This post will be one of the hardest to write, but write I must or else I will explode in pain.
A few men came in to our house to take baba’s body to the crematorium. Since he was still mildly covid positive, the Kolkata Municipality, which takes charge of such situations, took his body for last rites. I was on video as they prepared him and started taking him down. I heard one man say to the other, “So sad, he has nobody around.”
That hit me like a brick. He has so many people who love him. Not only his daughter but extended family, friends in social media. His friends constantly reached out to me, organized help, was ready to do anything for him. His nieces and nephews, which include my friends, were coordinating oxygen refills, organizing cash when needed. In his home, he was cared for by Gouri and Mashi who have cared for him for many years. Even at the hospital he called out for Gouri. Gouri was standing right by him when they took him. He has people. Nobody could be there with him at the end but he did not have much consciousness to acknowledge the absence according to his caregiver. He became drowsy and went away gently like ma.
Those words of the municipality workers hurt. They haunt me still when I think about it. This Covid has caused so much devastation. I think being alone at the time of one’s last breath and helpless daughter/s or son/s (many, many like me all over the world) looking on via video are some of the most heart-rending consequences of this disease.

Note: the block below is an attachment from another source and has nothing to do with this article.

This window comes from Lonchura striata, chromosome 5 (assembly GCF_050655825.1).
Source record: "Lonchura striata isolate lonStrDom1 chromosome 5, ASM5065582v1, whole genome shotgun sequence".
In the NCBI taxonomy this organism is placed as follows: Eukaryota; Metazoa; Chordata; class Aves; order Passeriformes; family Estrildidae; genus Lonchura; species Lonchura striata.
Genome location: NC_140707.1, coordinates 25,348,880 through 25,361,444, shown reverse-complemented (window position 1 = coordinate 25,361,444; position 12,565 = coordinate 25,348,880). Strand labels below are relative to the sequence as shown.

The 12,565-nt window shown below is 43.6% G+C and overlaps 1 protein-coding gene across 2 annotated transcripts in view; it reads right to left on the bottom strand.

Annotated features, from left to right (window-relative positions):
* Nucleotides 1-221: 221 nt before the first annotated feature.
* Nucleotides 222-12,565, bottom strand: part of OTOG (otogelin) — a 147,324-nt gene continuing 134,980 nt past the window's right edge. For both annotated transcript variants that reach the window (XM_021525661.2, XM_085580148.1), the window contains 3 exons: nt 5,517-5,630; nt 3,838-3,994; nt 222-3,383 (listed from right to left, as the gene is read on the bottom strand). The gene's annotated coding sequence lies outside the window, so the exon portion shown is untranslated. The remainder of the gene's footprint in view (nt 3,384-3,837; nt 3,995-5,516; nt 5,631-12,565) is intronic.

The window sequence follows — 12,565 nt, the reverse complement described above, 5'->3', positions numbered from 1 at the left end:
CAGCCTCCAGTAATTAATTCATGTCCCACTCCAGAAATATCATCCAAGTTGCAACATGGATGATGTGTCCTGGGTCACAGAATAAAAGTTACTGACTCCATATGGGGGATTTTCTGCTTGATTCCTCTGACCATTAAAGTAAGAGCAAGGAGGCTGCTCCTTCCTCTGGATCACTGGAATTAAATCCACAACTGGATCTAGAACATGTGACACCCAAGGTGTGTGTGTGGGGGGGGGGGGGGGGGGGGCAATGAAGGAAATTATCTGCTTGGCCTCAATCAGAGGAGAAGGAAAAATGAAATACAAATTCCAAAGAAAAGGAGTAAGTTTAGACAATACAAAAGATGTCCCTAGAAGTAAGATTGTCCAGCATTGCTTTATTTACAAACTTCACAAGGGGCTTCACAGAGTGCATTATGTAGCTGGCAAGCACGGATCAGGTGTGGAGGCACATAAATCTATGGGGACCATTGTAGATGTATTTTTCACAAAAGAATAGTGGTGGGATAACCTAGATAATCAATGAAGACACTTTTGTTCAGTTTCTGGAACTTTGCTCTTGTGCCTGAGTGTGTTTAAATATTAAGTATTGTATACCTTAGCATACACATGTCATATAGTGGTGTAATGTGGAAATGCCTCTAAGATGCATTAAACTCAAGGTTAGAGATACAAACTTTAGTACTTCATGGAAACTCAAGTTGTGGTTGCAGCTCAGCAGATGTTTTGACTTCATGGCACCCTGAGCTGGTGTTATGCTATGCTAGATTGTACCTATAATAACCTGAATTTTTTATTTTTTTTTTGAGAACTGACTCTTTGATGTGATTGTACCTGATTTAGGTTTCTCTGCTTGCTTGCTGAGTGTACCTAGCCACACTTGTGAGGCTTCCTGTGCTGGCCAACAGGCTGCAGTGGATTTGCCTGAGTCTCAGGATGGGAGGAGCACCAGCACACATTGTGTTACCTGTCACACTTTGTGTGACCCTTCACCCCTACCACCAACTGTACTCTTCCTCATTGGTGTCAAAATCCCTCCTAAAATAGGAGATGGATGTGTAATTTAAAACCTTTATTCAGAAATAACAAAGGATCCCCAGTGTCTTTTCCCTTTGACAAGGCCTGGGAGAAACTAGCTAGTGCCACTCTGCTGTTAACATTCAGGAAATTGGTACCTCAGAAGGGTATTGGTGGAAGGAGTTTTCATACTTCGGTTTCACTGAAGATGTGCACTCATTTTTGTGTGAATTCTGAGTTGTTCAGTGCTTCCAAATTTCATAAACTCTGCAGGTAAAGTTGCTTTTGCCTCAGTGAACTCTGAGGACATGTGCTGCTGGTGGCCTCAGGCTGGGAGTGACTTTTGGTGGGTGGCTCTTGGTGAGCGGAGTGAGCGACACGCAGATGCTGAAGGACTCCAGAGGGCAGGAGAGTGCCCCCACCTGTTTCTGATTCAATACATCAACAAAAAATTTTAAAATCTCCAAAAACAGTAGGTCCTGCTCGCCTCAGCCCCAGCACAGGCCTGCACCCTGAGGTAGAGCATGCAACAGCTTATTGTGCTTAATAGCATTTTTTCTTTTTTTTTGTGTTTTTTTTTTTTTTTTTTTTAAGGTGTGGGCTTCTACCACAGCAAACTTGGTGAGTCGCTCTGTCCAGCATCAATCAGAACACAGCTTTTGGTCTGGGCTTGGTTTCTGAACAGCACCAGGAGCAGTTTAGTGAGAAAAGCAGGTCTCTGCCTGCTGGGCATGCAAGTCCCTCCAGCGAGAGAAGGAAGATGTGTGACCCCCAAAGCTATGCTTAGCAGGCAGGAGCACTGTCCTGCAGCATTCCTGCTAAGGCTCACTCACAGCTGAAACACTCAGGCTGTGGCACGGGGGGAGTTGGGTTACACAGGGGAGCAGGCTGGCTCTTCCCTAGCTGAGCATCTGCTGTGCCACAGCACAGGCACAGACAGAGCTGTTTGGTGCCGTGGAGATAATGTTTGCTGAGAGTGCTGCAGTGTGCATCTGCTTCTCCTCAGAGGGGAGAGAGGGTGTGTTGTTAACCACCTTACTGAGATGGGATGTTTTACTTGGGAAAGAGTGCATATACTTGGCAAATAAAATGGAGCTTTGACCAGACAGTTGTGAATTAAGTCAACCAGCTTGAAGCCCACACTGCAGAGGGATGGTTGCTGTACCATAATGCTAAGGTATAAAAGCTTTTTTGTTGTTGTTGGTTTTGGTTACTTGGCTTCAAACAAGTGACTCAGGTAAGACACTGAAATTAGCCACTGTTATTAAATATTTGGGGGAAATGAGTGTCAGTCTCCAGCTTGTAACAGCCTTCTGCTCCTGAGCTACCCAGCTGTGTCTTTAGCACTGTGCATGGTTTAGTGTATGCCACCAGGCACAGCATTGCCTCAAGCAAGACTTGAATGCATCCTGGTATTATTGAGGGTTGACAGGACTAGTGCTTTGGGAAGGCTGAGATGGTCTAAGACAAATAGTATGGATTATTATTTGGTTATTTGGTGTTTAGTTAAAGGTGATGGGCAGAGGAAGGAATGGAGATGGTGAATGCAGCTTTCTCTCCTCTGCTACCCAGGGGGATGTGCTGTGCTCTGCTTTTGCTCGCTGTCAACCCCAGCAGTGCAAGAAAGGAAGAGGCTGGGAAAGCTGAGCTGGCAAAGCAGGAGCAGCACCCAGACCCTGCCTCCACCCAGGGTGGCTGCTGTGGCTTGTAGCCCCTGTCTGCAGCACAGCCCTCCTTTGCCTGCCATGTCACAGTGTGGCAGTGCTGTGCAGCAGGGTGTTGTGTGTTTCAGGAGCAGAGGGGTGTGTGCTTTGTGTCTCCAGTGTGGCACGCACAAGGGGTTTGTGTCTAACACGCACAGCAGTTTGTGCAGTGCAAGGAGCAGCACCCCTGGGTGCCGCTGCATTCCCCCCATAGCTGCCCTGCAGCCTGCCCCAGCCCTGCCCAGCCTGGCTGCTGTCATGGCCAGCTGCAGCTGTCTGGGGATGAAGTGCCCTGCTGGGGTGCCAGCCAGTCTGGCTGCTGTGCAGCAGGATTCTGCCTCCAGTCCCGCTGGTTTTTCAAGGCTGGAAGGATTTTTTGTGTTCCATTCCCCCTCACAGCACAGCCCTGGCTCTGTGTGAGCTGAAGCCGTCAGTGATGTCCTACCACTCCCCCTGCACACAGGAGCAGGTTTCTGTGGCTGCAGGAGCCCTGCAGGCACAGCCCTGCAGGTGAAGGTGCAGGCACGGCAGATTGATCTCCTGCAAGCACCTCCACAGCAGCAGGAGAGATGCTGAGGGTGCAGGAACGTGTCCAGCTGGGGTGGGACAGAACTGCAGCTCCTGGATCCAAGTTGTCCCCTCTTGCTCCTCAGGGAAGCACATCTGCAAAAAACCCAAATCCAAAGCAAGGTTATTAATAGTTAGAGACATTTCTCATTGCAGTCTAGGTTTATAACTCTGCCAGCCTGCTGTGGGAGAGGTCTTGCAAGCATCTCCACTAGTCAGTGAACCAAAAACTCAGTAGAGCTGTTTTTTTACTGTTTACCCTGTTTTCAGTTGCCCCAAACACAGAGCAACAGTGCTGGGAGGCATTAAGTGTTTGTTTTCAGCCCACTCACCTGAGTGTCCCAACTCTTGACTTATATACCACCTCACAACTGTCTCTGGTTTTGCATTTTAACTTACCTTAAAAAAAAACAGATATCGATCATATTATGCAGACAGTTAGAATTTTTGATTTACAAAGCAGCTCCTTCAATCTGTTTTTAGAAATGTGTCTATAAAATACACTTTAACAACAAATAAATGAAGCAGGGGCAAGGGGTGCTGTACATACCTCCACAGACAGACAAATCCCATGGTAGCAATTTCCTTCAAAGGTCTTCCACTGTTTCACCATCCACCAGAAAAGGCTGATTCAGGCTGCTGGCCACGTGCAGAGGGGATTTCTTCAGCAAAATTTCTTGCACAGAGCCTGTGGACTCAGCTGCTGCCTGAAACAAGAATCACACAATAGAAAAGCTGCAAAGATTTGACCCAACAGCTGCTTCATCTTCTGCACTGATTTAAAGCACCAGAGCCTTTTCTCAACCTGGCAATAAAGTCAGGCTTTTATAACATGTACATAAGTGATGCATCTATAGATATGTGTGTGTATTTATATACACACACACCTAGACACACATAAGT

Baba liked to get things done. He was an organizer. He liked to take care of banking, paying bills, buying the freshest fish, the best vegetable. Once he organized everything and made sure all under his care were comfortable, he looked around with a beaming, satisfied smile. He was a fixer of things. If something needed to get fixed, he would get it fixed. And he loved animals. He loved them with all his heart. He made sure the stray dogs in his neighborhood had food and vet care when they needed it. Going out with him was a challenge as he was the pied piper of Kolkata. His brood of four legged friends surrounded us trying to give hugs and kisses, while demanding biscuits of course. Baba would always go to the local pan shop, buy packets of biscuits, distribute them evenly before going on his way. The same protocol was followed when he came back home.
Baba died a few hours ago. He put up a valiant fight against Covid 19, but Covid won. After ma’s death 9 days ago, I dreaded breaking the news to baba. His own health was so fragile that I decided not to give him the news. I hoped he would recover from this disease and I will break the news gently when he could handle it.
Well I don’t have to any more. He went away to join her and continue the constant bickering that was left incomplete in this life. I heard that the day they were going to the hospital, ma was scared. He was sick himself, but he sat by her and stroked her arms saying not to be afraid, he will be there with her.
I wonder if she was afraid on her own, and he knew she needed him to be with her. I want to believe they are together, fighting, bickering but still comfortable in each other’s company.
And just like that, within a span of 9 days, I am an orphan who could not be there to hold their hands for the last time.